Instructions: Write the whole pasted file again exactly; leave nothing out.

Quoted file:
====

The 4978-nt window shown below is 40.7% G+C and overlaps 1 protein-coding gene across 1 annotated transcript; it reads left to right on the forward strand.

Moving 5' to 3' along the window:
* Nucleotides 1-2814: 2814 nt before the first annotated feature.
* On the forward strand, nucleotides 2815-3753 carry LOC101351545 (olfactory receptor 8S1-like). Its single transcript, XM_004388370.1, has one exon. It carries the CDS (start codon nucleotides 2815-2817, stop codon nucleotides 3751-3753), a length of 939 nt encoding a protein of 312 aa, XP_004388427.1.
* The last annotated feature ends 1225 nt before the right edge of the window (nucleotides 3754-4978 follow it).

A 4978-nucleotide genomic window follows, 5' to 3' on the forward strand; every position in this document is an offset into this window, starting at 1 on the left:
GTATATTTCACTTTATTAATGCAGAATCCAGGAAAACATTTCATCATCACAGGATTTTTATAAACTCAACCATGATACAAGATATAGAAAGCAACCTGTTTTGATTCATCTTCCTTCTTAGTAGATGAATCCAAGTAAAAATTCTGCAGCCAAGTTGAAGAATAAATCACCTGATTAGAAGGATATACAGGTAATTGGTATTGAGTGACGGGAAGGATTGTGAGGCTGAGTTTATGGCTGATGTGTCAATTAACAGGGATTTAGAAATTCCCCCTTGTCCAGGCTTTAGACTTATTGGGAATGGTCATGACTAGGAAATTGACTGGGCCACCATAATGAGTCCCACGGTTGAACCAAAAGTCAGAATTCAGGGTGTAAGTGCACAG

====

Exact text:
The 4978-nt window shown below is 40.7% G+C and overlaps 1 protein-coding gene across 1 annotated transcript; it reads left to right on the forward strand.

Moving 5' to 3' along the window:
* Nucleotides 1-2814: 2814 nt before the first annotated feature.
* On the forward strand, nucleotides 2815-3753 carry LOC101351545 (olfactory receptor 8S1-like). Its single transcript, XM_004388370.1, has one exon. It carries the CDS (start codon nucleotides 2815-2817, stop codon nucleotides 3751-3753), a length of 939 nt encoding a protein of 312 aa, XP_004388427.1.
* The last annotated feature ends 1225 nt before the right edge of the window (nucleotides 3754-4978 follow it).

A 4978-nucleotide genomic window follows, 5' to 3' on the forward strand; every position in this document is an offset into this window, starting at 1 on the left:
GTATATTTCACTTTATTAATGCAGAATCCAGGAAAACATTTCATCATCACAGGATTTTTATAAACTCAACCATGATACAAGATATAGAAAGCAACCTGTTTTGATTCATCTTCCTTCTTAGTAGATGAATCCAAGTAAAAATTCTGCAGCCAAGTTGAAGAATAAATCACCTGATTAGAAGGATATACAGGTAATTGGTATTGAGTGACGGGAAGGATTGTGAGGCTGAGTTTATGGCTGATGTGTCAATTAACAGGGATTTAGAAATTCCCCCTTGTCCAGGCTTTAGACTTATTGGGAATGGTCATGACTAGGAAATTGACTGGGCCACCATAATGAGTCCCACGGTTGAACCAAAAGTCAGAATTCAGGGTGTAAGTGCACAG